2014 MLB All-Star Game's Latest Voting Update, Biggest Takeaways

Zachary D. Rymer@zachrymerMLB Lead WriterJune 3, 2014

You've seen the voting for the 2014 Major League Baseball All-Star Game. Now prepare to see it in an entirely new way...


After providing an initial look at the voting last week, MLB has refreshed the totals. The American League voting was updated on Monday, and the National League voting has been updated on Tuesday.

B/R's Joel Reuter provided a rundown of the first voting reveal last week, complete with key takeaways. It's time to do the same thing with the latest round.


American League

Straight from MLB Public Relations, here's the latest look at the American League voting:

Or, if you prefer things in table form, here's a better look at the top three vote-getters at each position:

American League All-Star Voting, Wave 2
CMatt WietersBrian McCannDerek Norris
1BMiguel CabreraJose AbreuAlbert Pujols
2BRobinson CanoIan KinslerDustin Pedroia
3BJosh DonaldsonEvan LongoriaAdrian Beltre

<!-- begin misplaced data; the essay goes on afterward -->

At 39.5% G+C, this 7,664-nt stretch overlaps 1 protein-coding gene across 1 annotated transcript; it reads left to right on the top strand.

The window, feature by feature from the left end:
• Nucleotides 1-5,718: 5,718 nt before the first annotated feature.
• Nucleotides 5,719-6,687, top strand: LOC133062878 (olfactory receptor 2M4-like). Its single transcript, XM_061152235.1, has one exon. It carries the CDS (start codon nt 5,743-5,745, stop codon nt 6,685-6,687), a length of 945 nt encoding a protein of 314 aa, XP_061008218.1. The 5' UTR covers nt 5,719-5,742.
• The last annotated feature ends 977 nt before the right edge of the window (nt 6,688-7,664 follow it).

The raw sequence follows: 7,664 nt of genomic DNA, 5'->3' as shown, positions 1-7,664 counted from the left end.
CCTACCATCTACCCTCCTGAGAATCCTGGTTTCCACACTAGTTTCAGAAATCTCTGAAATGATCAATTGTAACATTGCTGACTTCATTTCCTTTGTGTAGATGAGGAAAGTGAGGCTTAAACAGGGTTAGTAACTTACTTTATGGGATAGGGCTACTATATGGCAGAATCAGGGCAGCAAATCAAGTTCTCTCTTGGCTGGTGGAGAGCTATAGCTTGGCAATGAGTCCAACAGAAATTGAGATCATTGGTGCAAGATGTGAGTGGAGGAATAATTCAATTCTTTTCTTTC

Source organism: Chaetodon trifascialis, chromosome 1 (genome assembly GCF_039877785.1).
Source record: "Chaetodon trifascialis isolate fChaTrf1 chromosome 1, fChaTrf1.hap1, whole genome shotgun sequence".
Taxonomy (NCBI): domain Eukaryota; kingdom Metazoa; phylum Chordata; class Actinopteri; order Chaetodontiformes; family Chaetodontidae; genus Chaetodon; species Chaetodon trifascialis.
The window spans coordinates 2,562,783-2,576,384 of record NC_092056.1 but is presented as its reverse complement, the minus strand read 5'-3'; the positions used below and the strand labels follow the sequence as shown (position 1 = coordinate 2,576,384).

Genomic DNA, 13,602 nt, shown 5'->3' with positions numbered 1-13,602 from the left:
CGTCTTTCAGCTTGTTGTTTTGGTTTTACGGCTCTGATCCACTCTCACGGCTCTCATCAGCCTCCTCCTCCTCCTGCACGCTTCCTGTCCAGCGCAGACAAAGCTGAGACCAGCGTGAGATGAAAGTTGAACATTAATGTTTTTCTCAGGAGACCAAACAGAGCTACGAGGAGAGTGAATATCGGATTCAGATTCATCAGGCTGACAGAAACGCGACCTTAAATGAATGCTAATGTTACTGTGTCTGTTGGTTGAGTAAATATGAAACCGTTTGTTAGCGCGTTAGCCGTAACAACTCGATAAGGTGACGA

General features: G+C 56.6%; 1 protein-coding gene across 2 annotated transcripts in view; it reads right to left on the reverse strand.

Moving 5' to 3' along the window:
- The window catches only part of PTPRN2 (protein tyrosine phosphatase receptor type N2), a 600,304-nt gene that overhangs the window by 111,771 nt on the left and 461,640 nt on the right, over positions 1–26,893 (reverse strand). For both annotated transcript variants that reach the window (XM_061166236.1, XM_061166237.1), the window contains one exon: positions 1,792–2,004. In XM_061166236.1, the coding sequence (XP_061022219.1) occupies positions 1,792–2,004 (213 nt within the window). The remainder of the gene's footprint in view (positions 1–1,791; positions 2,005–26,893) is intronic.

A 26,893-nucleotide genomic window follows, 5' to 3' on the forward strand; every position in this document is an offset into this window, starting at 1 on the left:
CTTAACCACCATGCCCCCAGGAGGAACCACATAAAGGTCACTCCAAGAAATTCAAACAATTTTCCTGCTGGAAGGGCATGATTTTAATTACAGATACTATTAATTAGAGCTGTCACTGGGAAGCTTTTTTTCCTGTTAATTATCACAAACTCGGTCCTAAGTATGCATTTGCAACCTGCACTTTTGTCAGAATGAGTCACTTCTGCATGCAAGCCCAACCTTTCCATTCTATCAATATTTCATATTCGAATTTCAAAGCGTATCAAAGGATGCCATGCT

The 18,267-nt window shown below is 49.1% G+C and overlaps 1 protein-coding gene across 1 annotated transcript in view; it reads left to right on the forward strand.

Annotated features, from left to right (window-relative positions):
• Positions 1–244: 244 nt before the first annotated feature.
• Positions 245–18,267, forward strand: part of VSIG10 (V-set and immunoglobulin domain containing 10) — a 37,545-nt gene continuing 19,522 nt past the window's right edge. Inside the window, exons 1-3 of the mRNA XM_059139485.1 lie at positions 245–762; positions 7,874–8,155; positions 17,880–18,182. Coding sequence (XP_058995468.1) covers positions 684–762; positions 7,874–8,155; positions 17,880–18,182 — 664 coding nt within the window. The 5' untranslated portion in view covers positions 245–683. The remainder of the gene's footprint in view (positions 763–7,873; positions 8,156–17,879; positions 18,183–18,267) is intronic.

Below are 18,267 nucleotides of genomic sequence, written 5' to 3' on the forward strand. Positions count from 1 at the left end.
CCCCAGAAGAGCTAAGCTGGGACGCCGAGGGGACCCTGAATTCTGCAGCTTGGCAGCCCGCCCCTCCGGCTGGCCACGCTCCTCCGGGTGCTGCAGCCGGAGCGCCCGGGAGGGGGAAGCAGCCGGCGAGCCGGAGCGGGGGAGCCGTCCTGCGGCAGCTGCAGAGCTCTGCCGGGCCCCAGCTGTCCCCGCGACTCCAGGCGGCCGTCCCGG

SSDerek JeterAlexei RamirezJ.J. Hardy
OFMike TroutJacoby EllsburyTorii Hunter
OFJose BautistaCarlos BeltranYoenis Cespedes
OFMelky CabreraAdam JonesMichael Brantley
DHNelson CruzDavid OrtizVictor Martinez

Same as last week, it's Los Angeles Angels superstar Mike Trout leading the way. That's one thing worth noting, but some of the more interesting things are: 


1. It Seems Fans Don't Care About PEDs

When MLB unveiled the AL voting last week, neither Baltimore Orioles DH Nelson Cruz nor Toronto Blue Jays outfielder Melky Cabrera was in line to be in the AL's starting lineup at Target Field on July 15. 

This was somewhat surprising in light of how well both players have been performing in 2014. But because of their strong ties to performance-enhancing drugs, it wasn't overly surprising.

But suddenly, Cruz and Cabrera now are in line to start. That tells us that most fans are willing to look past their PED links and focus instead on Cruz's MLB-leading 20 homers and Cabrera's .308 average and 74 hits.

You won't get me to say this is shameful. But if nothing else, it's definitely interesting. Feel free to talk about it among yourselves.


2. Edwin Encarnacion Needs Some Love